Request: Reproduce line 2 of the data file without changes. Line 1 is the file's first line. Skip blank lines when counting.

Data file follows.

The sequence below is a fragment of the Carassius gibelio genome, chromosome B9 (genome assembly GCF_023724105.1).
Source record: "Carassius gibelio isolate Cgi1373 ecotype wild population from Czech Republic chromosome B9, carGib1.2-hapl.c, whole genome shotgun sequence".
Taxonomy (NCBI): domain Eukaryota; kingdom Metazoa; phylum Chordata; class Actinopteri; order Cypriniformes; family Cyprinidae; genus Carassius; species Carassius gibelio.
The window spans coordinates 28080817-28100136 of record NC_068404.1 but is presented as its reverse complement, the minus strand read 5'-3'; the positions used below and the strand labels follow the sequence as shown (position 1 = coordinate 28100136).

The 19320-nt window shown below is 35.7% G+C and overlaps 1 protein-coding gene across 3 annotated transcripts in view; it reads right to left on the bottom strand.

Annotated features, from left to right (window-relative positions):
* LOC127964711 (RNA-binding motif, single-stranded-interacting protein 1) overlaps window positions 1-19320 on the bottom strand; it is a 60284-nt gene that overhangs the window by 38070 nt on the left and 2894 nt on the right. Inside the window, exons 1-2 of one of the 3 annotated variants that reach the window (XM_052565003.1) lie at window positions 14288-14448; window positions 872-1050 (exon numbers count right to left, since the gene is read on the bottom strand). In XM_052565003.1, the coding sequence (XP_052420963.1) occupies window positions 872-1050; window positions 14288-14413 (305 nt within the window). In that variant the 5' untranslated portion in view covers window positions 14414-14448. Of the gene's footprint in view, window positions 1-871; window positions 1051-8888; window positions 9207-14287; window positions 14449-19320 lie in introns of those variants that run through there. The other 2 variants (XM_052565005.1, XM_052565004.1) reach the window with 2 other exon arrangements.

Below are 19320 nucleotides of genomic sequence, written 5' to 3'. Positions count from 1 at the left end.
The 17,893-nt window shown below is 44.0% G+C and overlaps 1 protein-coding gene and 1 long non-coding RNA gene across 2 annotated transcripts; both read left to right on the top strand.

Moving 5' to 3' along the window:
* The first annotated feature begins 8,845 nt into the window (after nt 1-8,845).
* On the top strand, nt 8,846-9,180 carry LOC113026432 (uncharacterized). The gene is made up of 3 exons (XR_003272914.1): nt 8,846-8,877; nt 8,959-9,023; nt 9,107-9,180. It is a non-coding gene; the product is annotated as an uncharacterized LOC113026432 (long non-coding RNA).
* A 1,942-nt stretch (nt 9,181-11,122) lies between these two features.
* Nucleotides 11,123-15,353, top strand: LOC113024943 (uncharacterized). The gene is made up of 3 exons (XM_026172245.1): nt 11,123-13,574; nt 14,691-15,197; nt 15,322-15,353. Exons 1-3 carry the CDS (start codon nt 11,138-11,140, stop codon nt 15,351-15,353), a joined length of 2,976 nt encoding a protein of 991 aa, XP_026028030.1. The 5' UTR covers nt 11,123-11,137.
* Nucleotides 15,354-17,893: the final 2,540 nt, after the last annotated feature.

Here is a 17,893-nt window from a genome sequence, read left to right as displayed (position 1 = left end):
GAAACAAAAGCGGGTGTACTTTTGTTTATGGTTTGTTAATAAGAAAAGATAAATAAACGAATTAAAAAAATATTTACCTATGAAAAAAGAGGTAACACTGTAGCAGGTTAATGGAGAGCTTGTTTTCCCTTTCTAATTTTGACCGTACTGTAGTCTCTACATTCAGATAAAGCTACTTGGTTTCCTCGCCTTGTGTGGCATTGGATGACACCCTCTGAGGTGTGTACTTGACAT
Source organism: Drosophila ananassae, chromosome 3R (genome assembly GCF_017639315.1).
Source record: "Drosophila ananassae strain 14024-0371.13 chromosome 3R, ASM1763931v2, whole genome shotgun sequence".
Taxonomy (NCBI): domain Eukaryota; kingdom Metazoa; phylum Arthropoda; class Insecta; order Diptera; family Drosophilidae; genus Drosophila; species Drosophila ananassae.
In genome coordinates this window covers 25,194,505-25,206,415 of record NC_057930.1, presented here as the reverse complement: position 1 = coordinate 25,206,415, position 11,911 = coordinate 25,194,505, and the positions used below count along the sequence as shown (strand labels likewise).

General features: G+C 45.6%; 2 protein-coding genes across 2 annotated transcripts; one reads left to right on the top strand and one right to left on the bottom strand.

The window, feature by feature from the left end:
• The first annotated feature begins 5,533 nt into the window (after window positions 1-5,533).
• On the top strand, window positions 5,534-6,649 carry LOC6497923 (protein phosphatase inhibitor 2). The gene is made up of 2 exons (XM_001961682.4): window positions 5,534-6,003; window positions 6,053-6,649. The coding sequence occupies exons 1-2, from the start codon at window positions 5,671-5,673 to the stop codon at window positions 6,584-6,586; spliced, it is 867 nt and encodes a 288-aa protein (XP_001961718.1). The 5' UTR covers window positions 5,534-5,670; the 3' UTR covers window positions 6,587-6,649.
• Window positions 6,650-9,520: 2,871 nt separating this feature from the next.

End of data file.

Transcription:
Source record: "Carassius gibelio isolate Cgi1373 ecotype wild population from Czech Republic chromosome B9, carGib1.2-hapl.c, whole genome shotgun sequence".